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Gus Van Horn blog

Reblogged:Productivity Advice from Marc Andreessen

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On days when I am stumped for blogging topics, I dig into the many bookmarks I save when browsing the web at odd times, like when I'm waiting in line at the supermarket. When I do this, I usually I find something really useful or interesting that I managed to completely forget about.

Today's recovered gem is a post outlining tech entrepreneur Marc Andreessen's thoughts on productivity, which are peppered with links throughout. Some of these are quite similar to what I already do, and others aren't. And many of you have probably heard of at least some of the things he discusses (e.g., David Allen's GTD system). But all of them are valuable in that they will make you think -- about whether you are satisfied with a given aspect of your work practices. And if you're not, he will probably give you an idea to consider or try.

As a sample, I'll throw out the first part of what I found to be his most unusual piece of advice:

schedule.jpg
Obviously, not having a schedule would be an auto-fail in some industries... (Image by JESHOOTS.COM, via Unsplash, license.)
Let's start with a bang: don't keep a schedule.

He's crazy, you say!

I'm totally serious. If you pull it off -- and in many structured jobs, you simply can't -- this simple tip alone can make a huge difference in productivity.

By not keeping a schedule, I mean: refuse to commit to meetings, appointments, or activities at any set time in any future day.

As a result, you can always work on whatever is most important or most interesting, at any time.

Want to spend all day writing a research report? Do it!

Want to spend all day coding? Do it!

Want to spend all day at the cafe down the street reading a book on personal productivity? Do it!

When someone emails or calls to say, "Let's meet on Tuesday at 3", the appropriate response is: "I'm not keeping a schedule [this year], so I can't commit to that, but give me a call on Tuesday at 2:45 and if I'm available, I'll meet with you."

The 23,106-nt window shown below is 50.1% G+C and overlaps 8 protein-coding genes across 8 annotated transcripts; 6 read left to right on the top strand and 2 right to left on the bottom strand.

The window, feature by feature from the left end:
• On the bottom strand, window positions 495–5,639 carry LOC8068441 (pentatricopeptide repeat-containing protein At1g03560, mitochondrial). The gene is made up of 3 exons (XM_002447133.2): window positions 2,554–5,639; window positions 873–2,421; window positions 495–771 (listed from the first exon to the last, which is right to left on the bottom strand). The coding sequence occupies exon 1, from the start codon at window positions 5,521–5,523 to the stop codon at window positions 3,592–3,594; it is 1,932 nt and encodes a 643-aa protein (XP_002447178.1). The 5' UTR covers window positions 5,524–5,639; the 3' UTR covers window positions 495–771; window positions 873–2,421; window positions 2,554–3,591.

Or, if it's important, say, "You know what, let's meet right now."

Clearly this only works if you can get away with it. If you have a structured job, a structured job environment, or you're a CEO, it will be hard to pull off.

But if you can do it, it's really liberating, and will lead to far higher productivity than almost any other tactic you can try.

This idea comes from a wonderful book called A Perfect Mess, which explains how not keeping a schedule has been key to Arnold Schwarzenegger's success as a movie star, politician, and businessman over the last 20 years. [format edits, emphasis in original]
Again, Andreessen admits that not keeping a schedule -- altogether, anyway -- is impossible for most people. But many can at least partially realize this level of freedom. (And he has just reassured me that my new method of tracking deep work is on the right track.) That said, I won't be using his method of dealing with proposals for meetings, because I try my best to avoid phone calls during the day.

There are many kinds of work circumstances, personal preferences, and professional needs. I doubt anyone is going to adopt all of Andreessen's methods, but I think just about anyone can profit by thinking about them, especially if something about one's work routine isn't quite right.

-- CAV

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